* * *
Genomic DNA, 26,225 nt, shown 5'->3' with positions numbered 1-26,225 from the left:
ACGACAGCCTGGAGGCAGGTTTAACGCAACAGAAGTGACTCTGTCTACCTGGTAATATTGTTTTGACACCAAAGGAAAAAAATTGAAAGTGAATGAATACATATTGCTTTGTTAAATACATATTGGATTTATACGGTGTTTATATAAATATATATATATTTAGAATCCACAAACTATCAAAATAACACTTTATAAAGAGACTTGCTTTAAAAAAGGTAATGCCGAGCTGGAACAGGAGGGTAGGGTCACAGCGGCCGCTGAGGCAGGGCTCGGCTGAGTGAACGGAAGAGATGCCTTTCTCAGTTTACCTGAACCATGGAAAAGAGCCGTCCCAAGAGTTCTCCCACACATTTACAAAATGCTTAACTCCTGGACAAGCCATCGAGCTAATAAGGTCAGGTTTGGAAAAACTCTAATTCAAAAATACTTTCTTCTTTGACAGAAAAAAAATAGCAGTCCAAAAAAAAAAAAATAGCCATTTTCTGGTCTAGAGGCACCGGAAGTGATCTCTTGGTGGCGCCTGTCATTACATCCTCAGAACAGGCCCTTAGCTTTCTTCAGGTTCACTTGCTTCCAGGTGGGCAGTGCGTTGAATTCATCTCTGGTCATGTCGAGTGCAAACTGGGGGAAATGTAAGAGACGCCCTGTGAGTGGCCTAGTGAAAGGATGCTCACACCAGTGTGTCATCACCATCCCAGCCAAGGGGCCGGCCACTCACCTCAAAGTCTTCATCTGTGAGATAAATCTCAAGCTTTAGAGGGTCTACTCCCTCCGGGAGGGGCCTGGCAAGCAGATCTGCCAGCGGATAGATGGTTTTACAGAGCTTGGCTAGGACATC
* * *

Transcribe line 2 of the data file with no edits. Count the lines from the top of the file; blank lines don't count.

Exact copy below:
ACGACAGCCTGGAGGCAGGTTTAACGCAACAGAAGTGACTCTGTCTACCTGGTAATATTGTTTTGACACCAAAGGAAAAAAATTGAAAGTGAATGAATACATATTGCTTTGTTAAATACATATTGGATTTATACGGTGTTTATATAAATATATATATATTTAGAATCCACAAACTATCAAAATAACACTTTATAAAGAGACTTGCTTTAAAAAAGGTAATGCCGAGCTGGAACAGGAGGGTAGGGTCACAGCGGCCGCTGAGGCAGGGCTCGGCTGAGTGAACGGAAGAGATGCCTTTCTCAGTTTACCTGAACCATGGAAAAGAGCCGTCCCAAGAGTTCTCCCACACATTTACAAAATGCTTAACTCCTGGACAAGCCATCGAGCTAATAAGGTCAGGTTTGGAAAAACTCTAATTCAAAAATACTTTCTTCTTTGACAGAAAAAAAATAGCAGTCCAAAAAAAAAAAAATAGCCATTTTCTGGTCTAGAGGCACCGGAAGTGATCTCTTGGTGGCGCCTGTCATTACATCCTCAGAACAGGCCCTTAGCTTTCTTCAGGTTCACTTGCTTCCAGGTGGGCAGTGCGTTGAATTCATCTCTGGTCATGTCGAGTGCAAACTGGGGGAAATGTAAGAGACGCCCTGTGAGTGGCCTAGTGAAAGGATGCTCACACCAGTGTGTCATCACCATCCCAGCCAAGGGGCCGGCCACTCACCTCAAAGTCTTCATCTGTGAGATAAATCTCAAGCTTTAGAGGGTCTACTCCCTCCGGGAGGGGCCTGGCAAGCAGATCTGCCAGCGGATAGATGGTTTTACAGAGCTTGGCTAGGACATC